For more, please check When the Soviet Union Entered World Politics by Jon Jacobson]

***

During the cold war period, the decisions reached by a Soviet or Chinese Communist leader depended, mainly, upon the relative strengths, potential strengths and popular support for nationalist movement in comparison with the local communist party. It also took into account at what point the nationalist leader will balk at Communist policies and pressures and move away to the other side.

Even in the case  of the Governments of  the revolutionary leaders like Nasser, Nkrumah and Sukarno , the problem that Soviets and the Chinese faced was not so much as  to decide whether  or whether not to support national revolutionary movements ; but , to agree upon priorities of initiatives and relative allocation of men , money, arms and other resources  between the local communist parties and between the Governments in question.

By then, the Communist Party of the Soviet Union and the Communist Party of China were drifting apart, after the death of Stalin in 1953.The USSR was slowly shifting towards the policy of class collaboration instead of the policy of class war. The Chinese did not appreciate the shift.

The attitude of the Soviet and Chinese Communist parties towards the Indian Communist Party on the one hand and the Congress Government of India on the other was also within those parameters. . The divide between the Soviet and the Chinese position reflected in the fractions of the CPI.

***

The controversy over the question of the ‘role of the national bourgeois and national democratic revolution with in India, vis-à-vis the international communist movement’, cast its shadow over the Communist Party of India. The controversy had its roots in the debates that took place in the Second Comintern Congress (1920). It split the Communist party in India into two major groups; the right CPI (the so called ‘pro-Moscow’ party) and the left CPI (the so called ‘pro-Peking’ party) .

The division came into fore during the 1960’s when J L Nehru was India’s prime mister and particularly during the Sino-Indian war.

One fraction of the CPI party believed that as Congress under Nehru was trying to make partnership with Soviet, they might give temporary support to the Congress government.

india-russia

But another  fraction of the CPI  didn’t believe that Congress was  trying to follow Communism ; and  it  also believed that members of the Congress  party were class-enemies, hence, it was of no use to support them.

India-Vs-China

The division between the two fractions of CPI widened during the Sino–Indian war. China also did not like Moscow’s attitude towards the conflict. A fraction of the CPI viewed the Sino-Indian war as a conflict between a capitalist state (India) and a communist state (China). And, ideologically, it had to support the Communist state keeping aside sentiments of nationalism. This section which supported Chinese got separated from the CPI and formed a new party called Communist Party of India  (CPIM).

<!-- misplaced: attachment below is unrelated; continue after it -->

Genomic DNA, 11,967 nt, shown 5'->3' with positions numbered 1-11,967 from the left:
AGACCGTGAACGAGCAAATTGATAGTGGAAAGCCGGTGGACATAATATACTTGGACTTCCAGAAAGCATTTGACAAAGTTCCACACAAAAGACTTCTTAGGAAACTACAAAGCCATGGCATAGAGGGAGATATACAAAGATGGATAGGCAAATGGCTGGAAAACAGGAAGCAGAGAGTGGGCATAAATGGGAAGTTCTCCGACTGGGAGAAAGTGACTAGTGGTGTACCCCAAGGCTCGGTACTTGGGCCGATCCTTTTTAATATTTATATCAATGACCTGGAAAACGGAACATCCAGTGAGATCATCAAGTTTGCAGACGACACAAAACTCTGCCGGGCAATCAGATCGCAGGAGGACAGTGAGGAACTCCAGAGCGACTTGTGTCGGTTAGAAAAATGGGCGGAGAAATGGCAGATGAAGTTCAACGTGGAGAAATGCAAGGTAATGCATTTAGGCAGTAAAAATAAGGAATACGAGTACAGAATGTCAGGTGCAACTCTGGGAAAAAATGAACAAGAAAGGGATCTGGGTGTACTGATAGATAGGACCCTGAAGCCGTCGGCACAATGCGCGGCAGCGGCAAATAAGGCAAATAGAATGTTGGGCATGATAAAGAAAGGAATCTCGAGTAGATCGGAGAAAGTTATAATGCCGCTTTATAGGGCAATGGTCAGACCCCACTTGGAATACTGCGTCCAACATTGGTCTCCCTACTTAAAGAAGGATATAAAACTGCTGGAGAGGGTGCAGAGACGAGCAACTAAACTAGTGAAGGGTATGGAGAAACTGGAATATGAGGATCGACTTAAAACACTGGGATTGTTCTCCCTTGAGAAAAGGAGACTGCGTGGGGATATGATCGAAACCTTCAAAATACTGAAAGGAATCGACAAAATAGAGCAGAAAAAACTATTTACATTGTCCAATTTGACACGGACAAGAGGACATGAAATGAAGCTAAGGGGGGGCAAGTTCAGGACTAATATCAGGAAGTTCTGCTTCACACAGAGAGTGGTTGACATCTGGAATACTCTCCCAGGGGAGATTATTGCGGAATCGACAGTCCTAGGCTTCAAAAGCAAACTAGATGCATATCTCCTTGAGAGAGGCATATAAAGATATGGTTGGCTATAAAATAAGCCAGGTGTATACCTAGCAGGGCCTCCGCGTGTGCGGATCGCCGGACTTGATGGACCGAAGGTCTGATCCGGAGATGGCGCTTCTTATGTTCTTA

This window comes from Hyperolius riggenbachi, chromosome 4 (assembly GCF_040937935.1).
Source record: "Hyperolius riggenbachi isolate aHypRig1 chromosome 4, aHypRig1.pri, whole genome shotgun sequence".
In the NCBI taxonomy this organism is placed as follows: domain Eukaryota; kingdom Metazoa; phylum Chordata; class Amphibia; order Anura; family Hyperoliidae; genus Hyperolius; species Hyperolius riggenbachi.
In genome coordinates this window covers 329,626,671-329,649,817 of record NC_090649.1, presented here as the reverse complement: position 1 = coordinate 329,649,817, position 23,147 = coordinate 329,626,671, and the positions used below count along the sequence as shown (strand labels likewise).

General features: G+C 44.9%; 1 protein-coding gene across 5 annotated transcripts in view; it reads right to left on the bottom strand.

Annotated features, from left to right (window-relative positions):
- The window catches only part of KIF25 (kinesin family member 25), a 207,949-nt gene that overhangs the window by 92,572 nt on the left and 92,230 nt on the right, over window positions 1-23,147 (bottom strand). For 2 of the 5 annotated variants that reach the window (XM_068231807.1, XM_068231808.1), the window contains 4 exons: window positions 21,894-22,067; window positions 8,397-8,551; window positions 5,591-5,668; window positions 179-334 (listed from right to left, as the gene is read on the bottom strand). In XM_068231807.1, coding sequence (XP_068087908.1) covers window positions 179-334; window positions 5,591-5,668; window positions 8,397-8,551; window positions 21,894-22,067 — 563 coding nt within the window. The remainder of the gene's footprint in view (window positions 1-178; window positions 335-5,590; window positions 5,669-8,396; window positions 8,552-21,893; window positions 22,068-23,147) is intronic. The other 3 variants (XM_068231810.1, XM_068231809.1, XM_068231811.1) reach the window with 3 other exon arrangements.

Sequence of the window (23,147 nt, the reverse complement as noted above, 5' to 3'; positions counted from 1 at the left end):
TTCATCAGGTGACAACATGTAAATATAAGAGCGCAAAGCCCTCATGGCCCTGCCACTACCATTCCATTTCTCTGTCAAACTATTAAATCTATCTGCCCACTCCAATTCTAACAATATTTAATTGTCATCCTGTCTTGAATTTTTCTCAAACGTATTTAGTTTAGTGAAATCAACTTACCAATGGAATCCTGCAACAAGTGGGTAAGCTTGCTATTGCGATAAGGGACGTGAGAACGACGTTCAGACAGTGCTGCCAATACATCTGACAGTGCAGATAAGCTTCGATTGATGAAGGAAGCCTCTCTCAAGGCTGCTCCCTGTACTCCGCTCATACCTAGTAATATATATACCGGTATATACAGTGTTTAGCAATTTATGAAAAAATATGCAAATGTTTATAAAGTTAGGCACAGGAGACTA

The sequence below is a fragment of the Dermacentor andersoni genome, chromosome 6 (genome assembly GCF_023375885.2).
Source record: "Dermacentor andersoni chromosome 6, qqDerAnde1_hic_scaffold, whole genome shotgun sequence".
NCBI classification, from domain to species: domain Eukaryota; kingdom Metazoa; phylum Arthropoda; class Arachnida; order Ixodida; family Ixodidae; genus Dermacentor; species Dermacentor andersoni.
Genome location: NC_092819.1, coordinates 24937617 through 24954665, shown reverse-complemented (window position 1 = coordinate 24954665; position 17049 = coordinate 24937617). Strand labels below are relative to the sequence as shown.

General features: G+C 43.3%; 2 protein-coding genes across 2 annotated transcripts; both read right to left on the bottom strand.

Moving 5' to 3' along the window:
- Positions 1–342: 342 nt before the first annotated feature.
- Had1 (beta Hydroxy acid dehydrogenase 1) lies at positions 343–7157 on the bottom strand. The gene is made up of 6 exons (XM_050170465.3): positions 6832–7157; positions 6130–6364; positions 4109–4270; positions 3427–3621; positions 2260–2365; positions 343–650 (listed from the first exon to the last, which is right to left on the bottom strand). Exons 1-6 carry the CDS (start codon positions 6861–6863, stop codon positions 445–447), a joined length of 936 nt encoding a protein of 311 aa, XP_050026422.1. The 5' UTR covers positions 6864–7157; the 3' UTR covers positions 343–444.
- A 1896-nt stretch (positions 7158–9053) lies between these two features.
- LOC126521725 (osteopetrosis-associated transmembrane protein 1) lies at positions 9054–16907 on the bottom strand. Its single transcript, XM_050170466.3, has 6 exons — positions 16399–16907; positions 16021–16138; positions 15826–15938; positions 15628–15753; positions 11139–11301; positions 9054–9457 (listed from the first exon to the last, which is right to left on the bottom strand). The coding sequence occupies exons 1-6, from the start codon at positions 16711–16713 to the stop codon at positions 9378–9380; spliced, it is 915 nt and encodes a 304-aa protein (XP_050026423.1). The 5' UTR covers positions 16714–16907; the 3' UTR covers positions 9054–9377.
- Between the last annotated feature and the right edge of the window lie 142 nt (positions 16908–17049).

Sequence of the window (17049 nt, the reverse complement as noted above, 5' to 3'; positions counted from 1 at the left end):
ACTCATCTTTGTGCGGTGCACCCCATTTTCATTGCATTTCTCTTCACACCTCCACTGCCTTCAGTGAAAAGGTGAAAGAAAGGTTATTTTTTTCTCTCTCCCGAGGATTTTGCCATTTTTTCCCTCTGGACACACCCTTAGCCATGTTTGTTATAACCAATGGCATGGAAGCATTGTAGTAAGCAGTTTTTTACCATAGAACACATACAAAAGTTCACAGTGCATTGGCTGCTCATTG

The other section of the CPI continued to believe in a strategic tie with the Government of India.

But such controversies in the present day are irrelevant.  And, moreover the Left has rapidly lost ground; and with hardly any prospects of coming to power in any state, independently. Both the communist parties talk of coalition of the Left and democratic process.  But they do not seem to have a credible concrete program. Further, both the factions are bogged down with lack of new leadership and plenty of internal squabbling.

After disillusionment with CPI–M, the search for ideologies to bring about changes shifted to other areas. In 1975 it was Jayaprakash Narayan; in 1989 it was VP Singh; and in 2012 it was around Anna Hazare.  And now, it is BJP; and, it too, somehow, appears a distant prospect.

Facing-the-Future

images

Continued

In

Next Part

Sources and References

  1. Communism and Nationalism in India: M.N. Roy and Comintern Policy, 1920-1939

 By John Patrick Haithcox

2 .Minutes of the Second Congress of the Communist International

Fourth Session – July 25

https://www.marxists.org/history/international/comintern/2nd-congress/ch04.htm

Fifth Session -July 28

https://www.marxists.org/history/international/comintern/2nd-congress/ch05.htm

3.Minutes of the Congress

https://www.marxists.org/history/international/comintern/2nd-congress/

https://www.marxists.org/archive/lenin/works/1920/jul/x03.htm

  1. Communism and Nationalism in India: A Study in Inter-relationship, 1919-1947

By Shashi Bairathi

 5. Communism in India by Overstreet and Windmiller

 
2 Comments

Posted by on January 15, 2016 in M N Roy